Important Motorcycle Jacket Factors To Consider
There are important factors to consider, which will determine the material you choose, and the style of jacket most suited to your needs.
- Leather or Textile – The first decision you’ll want to make is if you want leather or textile. Leather has a classic look, and many regard it as quite comfortable. However, its real strength is in its resistance to abrasion. However, for comfort and versatility in multiple climates and weather conditions, textiles tend to outperform it. This all comes down to whether you want comfort in various climates, or wish to focus on the durability of leather.
- Visibility/Reflectivity – While many would argue that subtlety is a sign of good everyday design, a jacket that catches the eye can actually be a major boon to safety. You want people to see you, and be aware of your presence and location on the road!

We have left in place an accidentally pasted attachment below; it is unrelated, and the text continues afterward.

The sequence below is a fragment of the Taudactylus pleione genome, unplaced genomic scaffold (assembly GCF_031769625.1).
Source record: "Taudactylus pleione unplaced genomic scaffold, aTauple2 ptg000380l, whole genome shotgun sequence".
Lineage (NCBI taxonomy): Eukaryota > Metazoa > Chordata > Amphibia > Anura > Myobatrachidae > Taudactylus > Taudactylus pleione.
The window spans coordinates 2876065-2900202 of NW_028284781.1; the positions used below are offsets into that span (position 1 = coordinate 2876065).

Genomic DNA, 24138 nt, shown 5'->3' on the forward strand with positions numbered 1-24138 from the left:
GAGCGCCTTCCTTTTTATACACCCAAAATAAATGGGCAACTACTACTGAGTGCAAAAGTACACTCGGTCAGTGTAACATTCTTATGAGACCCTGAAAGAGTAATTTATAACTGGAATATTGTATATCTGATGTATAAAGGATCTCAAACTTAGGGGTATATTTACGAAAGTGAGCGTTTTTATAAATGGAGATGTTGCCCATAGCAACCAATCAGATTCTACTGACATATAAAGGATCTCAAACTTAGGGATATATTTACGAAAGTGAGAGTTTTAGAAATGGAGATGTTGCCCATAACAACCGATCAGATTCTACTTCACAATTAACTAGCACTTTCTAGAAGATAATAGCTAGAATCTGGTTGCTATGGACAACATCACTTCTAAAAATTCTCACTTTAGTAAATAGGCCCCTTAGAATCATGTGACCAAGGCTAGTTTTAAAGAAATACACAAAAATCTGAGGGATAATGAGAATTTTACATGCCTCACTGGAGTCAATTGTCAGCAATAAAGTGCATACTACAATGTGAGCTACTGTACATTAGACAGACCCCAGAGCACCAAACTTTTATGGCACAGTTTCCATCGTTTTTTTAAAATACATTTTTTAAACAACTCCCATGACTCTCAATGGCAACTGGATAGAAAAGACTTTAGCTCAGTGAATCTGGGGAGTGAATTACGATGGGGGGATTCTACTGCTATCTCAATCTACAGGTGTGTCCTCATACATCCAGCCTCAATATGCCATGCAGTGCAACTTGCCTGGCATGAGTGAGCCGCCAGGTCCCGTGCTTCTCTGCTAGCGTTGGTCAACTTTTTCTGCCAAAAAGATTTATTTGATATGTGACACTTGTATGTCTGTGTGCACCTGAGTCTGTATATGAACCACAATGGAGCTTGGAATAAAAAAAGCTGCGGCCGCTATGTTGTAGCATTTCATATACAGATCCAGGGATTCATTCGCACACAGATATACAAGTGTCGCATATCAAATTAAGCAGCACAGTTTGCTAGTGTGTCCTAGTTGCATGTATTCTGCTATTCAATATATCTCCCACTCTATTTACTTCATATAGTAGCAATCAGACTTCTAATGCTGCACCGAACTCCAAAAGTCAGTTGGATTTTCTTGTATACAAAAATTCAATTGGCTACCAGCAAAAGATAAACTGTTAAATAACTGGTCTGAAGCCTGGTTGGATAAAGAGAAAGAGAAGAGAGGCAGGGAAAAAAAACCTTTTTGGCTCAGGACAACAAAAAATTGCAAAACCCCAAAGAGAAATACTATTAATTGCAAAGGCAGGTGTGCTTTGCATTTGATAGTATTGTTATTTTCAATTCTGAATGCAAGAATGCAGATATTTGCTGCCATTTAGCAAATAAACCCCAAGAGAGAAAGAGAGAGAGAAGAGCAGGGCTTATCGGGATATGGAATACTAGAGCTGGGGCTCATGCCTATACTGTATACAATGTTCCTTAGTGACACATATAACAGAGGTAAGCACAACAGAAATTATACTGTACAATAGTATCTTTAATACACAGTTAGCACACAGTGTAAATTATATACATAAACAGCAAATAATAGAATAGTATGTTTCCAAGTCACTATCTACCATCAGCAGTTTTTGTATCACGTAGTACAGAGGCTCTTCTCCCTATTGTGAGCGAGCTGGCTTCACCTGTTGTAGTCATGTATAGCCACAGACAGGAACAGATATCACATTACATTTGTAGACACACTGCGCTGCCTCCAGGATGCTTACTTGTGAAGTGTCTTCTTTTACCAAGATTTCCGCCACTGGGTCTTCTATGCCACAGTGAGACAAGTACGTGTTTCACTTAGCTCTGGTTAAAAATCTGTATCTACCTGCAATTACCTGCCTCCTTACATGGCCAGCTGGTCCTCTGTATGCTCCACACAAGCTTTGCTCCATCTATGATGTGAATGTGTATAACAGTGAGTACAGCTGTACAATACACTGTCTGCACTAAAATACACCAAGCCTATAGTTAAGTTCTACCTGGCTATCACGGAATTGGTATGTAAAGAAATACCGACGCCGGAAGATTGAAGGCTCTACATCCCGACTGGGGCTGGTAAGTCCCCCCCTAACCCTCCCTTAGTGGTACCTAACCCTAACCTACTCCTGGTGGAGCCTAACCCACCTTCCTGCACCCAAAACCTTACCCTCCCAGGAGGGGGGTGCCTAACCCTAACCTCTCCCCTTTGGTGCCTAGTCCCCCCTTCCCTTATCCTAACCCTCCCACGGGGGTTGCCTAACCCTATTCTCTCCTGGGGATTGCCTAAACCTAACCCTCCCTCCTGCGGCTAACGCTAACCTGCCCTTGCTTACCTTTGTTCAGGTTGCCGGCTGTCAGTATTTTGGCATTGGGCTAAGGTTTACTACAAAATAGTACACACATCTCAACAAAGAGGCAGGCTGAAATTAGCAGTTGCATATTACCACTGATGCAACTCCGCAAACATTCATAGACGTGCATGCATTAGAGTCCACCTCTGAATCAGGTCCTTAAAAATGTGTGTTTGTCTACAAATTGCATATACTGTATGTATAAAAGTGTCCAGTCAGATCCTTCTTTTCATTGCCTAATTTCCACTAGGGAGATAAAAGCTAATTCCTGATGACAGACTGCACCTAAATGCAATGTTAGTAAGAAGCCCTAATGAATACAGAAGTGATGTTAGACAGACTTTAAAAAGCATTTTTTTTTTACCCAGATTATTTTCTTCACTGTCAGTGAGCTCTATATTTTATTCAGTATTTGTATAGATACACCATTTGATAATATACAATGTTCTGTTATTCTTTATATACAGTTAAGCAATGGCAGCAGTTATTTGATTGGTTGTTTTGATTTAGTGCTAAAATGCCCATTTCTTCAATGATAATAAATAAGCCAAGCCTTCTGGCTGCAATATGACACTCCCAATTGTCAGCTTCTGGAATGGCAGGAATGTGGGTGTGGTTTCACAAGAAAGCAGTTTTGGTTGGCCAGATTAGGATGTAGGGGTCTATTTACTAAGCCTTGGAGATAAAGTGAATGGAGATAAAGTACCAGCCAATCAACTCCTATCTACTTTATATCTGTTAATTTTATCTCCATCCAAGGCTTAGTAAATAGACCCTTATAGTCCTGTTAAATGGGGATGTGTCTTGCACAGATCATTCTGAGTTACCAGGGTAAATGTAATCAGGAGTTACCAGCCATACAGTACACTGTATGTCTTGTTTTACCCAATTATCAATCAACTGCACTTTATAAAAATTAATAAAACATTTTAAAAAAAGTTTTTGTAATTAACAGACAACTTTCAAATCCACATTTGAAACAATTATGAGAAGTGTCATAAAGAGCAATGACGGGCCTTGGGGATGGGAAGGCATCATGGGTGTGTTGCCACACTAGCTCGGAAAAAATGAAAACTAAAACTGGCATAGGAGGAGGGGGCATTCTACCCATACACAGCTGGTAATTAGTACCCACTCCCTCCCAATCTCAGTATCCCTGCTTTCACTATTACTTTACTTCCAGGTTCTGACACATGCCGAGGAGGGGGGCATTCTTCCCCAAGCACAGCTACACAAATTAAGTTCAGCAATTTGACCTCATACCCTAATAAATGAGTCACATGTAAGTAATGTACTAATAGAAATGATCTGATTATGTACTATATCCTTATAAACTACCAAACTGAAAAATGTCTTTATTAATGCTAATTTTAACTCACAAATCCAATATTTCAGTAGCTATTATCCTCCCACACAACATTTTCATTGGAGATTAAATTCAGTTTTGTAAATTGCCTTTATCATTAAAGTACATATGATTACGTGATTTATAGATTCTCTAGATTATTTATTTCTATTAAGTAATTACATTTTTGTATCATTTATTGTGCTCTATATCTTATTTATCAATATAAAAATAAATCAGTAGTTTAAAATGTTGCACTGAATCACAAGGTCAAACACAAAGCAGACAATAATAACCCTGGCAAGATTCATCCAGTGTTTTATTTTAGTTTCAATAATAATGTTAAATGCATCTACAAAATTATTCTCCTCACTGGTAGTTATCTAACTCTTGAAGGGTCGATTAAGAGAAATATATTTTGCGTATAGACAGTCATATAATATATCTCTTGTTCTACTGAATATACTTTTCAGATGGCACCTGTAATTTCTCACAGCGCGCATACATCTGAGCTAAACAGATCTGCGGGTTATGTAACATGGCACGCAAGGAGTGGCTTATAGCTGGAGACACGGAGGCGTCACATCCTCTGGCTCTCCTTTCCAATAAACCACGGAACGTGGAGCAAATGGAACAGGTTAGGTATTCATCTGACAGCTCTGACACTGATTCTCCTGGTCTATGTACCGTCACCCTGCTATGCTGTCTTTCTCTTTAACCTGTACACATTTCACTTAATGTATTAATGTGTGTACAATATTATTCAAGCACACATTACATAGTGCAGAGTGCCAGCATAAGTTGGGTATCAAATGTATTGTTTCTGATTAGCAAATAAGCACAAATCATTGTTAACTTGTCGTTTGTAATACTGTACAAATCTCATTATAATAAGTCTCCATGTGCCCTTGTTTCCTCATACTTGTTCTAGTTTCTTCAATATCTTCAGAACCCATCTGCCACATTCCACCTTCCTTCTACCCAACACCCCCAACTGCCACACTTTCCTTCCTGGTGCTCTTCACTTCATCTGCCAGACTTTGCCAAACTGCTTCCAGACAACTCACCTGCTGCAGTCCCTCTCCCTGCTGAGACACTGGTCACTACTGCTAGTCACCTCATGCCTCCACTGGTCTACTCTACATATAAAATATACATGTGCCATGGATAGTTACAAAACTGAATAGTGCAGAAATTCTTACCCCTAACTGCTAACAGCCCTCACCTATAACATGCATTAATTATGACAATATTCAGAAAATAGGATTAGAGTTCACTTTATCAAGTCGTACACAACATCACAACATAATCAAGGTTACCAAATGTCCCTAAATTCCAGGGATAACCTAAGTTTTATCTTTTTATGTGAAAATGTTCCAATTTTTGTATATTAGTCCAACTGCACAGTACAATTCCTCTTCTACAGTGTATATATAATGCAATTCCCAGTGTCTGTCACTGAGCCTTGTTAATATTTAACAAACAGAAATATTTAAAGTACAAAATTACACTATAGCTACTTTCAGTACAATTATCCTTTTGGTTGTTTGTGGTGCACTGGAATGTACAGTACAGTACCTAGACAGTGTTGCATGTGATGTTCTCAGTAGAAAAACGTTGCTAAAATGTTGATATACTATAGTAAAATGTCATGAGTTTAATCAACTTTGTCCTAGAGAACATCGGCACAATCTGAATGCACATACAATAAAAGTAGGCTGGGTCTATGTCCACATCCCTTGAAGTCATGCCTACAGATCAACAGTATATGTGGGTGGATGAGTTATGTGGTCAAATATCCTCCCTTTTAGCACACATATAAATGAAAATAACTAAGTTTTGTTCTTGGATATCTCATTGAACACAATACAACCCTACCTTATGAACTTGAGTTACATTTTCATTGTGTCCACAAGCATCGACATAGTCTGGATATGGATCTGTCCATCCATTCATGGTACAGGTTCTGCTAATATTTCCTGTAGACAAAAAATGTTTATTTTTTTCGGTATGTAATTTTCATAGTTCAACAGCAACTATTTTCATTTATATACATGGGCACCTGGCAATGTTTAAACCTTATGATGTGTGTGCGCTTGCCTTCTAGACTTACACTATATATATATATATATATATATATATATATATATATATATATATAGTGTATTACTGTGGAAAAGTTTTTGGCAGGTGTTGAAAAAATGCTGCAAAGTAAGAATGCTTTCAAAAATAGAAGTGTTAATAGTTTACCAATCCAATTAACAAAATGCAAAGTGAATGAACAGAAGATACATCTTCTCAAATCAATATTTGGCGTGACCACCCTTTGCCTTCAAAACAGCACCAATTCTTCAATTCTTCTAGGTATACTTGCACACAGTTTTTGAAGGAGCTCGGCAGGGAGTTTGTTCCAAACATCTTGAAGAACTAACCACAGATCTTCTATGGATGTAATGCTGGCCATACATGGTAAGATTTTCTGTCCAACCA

- Liners and Armor/Padding – If you ride in a temperate area with both hot and cold weather, you may want to look for a jacket with removable or all-weather lining that can help keep you warm in the winter, without the jacket cooking you in the summer. Similarly, even if you’re not a dare devil (and you shouldn’t be!), focusing on padding/armor around the chest, back and shoulders is also important, as these are areas where damage can be the worst if you have a nasty off.
- Fitment – Finally, you want a jacket that fits you well, and comfortably. It can be hard to find one that’s a perfect fit, but many styles of jacket have fitment adjustments on the waist and slides on the sleeves, which provide just the right amount of hug or slack for your personal comfort standards. You don’t want to wear a jacket that’s too tight or constrictive, cutting off circulation. The fatigue from this can lead to serious dangers.